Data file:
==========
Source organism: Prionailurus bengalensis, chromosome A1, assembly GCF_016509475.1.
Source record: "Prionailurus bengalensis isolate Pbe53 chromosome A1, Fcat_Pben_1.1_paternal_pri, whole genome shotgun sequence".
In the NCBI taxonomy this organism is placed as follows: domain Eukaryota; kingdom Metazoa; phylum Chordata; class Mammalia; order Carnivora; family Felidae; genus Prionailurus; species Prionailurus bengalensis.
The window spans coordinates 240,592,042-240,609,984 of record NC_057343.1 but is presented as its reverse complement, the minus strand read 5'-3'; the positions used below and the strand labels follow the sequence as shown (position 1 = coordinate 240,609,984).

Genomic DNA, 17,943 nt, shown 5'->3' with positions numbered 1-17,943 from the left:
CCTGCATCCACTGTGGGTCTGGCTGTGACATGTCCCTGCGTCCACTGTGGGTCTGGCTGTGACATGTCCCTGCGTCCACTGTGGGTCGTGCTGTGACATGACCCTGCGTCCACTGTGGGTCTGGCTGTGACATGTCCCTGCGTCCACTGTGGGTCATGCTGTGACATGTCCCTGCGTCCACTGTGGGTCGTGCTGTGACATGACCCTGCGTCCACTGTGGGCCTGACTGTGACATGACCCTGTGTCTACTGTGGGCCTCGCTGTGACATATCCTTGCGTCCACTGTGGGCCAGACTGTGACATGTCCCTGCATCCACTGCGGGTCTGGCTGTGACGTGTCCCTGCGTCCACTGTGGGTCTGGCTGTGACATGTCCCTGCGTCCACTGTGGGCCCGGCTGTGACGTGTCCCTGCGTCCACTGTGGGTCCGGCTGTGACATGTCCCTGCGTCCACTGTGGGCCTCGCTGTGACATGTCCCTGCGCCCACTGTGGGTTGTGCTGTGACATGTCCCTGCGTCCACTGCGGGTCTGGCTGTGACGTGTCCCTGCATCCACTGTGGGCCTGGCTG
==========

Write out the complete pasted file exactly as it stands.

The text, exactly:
Source organism: Prionailurus bengalensis, chromosome A1, assembly GCF_016509475.1.
Source record: "Prionailurus bengalensis isolate Pbe53 chromosome A1, Fcat_Pben_1.1_paternal_pri, whole genome shotgun sequence".
In the NCBI taxonomy this organism is placed as follows: domain Eukaryota; kingdom Metazoa; phylum Chordata; class Mammalia; order Carnivora; family Felidae; genus Prionailurus; species Prionailurus bengalensis.
The window spans coordinates 240,592,042-240,609,984 of record NC_057343.1 but is presented as its reverse complement, the minus strand read 5'-3'; the positions used below and the strand labels follow the sequence as shown (position 1 = coordinate 240,609,984).

Genomic DNA, 17,943 nt, shown 5'->3' with positions numbered 1-17,943 from the left:
CCTGCATCCACTGTGGGTCTGGCTGTGACATGTCCCTGCGTCCACTGTGGGTCTGGCTGTGACATGTCCCTGCGTCCACTGTGGGTCGTGCTGTGACATGACCCTGCGTCCACTGTGGGTCTGGCTGTGACATGTCCCTGCGTCCACTGTGGGTCATGCTGTGACATGTCCCTGCGTCCACTGTGGGTCGTGCTGTGACATGACCCTGCGTCCACTGTGGGCCTGACTGTGACATGACCCTGTGTCTACTGTGGGCCTCGCTGTGACATATCCTTGCGTCCACTGTGGGCCAGACTGTGACATGTCCCTGCATCCACTGCGGGTCTGGCTGTGACGTGTCCCTGCGTCCACTGTGGGTCTGGCTGTGACATGTCCCTGCGTCCACTGTGGGCCCGGCTGTGACGTGTCCCTGCGTCCACTGTGGGTCCGGCTGTGACATGTCCCTGCGTCCACTGTGGGCCTCGCTGTGACATGTCCCTGCGCCCACTGTGGGTTGTGCTGTGACATGTCCCTGCGTCCACTGCGGGTCTGGCTGTGACGTGTCCCTGCATCCACTGTGGGCCTGGCTG